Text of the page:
U.S. military forces are stretched to the limit, hardware is wearing out much faster than planned, and weapons inventories are dropping as a result of the series of operations short of war launched by the Clinton administration on a routine basis.
Last year's Operation Allied Force in Kosovo is are a case in point. Kosovo accelerated yet again the wear and tear on fleet assets, and depleted already meager ammunition stocks, thereby increasing the urgency of replacement programs. Each overseas adventure advances the timeline for the systems of the future, yet the administration's fiscal year 2001 budget request does little to fund this accelerated need. Even though total Department of Defense-wide procurement finally has reached the $60 billion figure expressed several years ago as the minimum necessary annual investment, that requirement today probably is closer to the $100 billion mark. Tables 1 and 3 document the major research, development, test and evaluation efforts and procurement programs under way, including the fiscal year 2000 budgetary process results and fiscal year 2001 requests.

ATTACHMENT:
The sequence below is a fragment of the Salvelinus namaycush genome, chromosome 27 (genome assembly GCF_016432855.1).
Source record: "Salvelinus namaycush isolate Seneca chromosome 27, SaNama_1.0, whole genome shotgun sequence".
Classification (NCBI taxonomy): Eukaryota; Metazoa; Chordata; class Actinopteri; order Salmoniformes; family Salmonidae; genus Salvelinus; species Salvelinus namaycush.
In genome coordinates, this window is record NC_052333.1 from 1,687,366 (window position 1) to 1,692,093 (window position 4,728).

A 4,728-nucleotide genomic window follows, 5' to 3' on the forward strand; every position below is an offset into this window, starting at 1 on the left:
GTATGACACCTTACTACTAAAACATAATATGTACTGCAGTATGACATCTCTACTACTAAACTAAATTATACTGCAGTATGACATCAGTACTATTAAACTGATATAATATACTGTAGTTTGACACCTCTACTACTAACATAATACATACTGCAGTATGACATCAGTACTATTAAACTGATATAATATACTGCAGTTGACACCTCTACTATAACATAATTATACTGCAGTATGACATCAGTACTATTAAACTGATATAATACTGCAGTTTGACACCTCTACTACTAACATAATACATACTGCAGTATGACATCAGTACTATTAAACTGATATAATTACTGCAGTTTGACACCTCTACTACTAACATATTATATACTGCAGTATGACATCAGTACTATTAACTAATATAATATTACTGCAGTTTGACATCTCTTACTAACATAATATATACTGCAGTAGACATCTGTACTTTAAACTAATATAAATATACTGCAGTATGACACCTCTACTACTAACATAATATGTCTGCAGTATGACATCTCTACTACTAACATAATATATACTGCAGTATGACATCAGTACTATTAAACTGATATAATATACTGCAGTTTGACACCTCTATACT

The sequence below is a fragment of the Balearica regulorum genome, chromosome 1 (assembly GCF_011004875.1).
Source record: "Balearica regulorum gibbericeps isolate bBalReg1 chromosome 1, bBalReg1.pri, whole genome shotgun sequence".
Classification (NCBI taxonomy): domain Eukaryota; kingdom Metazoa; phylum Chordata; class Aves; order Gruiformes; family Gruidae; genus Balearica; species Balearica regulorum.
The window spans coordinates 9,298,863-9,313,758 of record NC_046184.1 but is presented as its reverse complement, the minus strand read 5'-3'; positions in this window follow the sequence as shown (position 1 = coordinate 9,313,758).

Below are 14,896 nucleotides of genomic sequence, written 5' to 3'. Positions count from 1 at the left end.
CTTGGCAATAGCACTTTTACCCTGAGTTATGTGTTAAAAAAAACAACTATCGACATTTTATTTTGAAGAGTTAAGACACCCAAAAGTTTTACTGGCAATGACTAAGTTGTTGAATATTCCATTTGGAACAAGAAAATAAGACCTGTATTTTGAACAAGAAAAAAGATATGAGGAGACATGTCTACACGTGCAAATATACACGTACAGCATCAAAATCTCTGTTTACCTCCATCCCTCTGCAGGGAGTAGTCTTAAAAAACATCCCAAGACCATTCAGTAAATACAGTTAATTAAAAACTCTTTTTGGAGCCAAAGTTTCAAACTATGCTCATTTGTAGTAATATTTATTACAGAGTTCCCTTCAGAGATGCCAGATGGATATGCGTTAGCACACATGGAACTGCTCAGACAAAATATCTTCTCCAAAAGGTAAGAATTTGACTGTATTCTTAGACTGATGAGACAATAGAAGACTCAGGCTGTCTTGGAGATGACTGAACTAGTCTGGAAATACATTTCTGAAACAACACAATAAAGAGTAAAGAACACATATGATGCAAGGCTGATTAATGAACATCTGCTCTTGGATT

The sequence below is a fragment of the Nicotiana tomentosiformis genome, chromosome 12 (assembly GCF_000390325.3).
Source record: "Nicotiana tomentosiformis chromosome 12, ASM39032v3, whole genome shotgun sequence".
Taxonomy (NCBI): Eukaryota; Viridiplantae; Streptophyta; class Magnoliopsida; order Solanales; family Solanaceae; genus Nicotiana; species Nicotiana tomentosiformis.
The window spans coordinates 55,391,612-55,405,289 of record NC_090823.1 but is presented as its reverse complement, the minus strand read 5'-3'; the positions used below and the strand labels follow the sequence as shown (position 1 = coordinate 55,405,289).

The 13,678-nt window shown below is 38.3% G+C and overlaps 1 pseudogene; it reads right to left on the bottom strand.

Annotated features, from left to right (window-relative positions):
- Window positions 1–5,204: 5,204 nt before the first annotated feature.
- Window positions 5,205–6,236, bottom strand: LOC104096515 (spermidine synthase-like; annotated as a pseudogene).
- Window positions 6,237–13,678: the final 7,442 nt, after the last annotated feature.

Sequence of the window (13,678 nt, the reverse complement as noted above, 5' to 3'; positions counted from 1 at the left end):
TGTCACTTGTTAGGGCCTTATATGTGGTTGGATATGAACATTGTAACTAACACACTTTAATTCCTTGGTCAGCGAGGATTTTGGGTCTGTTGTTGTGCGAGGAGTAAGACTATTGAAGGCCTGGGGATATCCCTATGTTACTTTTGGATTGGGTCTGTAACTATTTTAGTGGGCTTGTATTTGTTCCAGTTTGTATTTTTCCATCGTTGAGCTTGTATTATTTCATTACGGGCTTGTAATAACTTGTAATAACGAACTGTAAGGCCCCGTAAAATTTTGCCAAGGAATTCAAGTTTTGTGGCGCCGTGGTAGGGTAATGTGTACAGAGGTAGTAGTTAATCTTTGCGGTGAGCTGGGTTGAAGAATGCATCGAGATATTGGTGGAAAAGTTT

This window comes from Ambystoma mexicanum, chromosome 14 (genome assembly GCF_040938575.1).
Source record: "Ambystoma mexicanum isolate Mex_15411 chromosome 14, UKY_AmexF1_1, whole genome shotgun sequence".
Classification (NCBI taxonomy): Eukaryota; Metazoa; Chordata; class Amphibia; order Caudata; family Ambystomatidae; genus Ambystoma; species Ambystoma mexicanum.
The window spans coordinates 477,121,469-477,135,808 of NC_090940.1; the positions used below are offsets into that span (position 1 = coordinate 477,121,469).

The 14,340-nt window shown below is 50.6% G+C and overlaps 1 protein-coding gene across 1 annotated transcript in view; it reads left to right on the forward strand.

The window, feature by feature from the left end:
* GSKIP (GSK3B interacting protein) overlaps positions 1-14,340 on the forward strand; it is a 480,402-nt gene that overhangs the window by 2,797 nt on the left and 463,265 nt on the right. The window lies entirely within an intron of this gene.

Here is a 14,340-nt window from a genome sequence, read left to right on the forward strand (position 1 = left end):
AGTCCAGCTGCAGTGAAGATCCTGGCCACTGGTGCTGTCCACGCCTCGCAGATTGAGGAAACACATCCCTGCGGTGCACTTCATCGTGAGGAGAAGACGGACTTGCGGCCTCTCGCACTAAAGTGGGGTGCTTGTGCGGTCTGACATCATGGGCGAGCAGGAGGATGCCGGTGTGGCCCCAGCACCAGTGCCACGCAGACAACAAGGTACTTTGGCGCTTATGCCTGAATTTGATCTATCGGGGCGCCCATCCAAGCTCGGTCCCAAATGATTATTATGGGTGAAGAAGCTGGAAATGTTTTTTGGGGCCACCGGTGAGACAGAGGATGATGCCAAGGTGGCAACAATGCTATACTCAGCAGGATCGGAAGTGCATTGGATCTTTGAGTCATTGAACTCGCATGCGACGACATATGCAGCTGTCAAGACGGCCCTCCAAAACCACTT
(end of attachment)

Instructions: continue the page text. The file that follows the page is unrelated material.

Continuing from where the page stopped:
Kosovo Weapons Lessons-Learned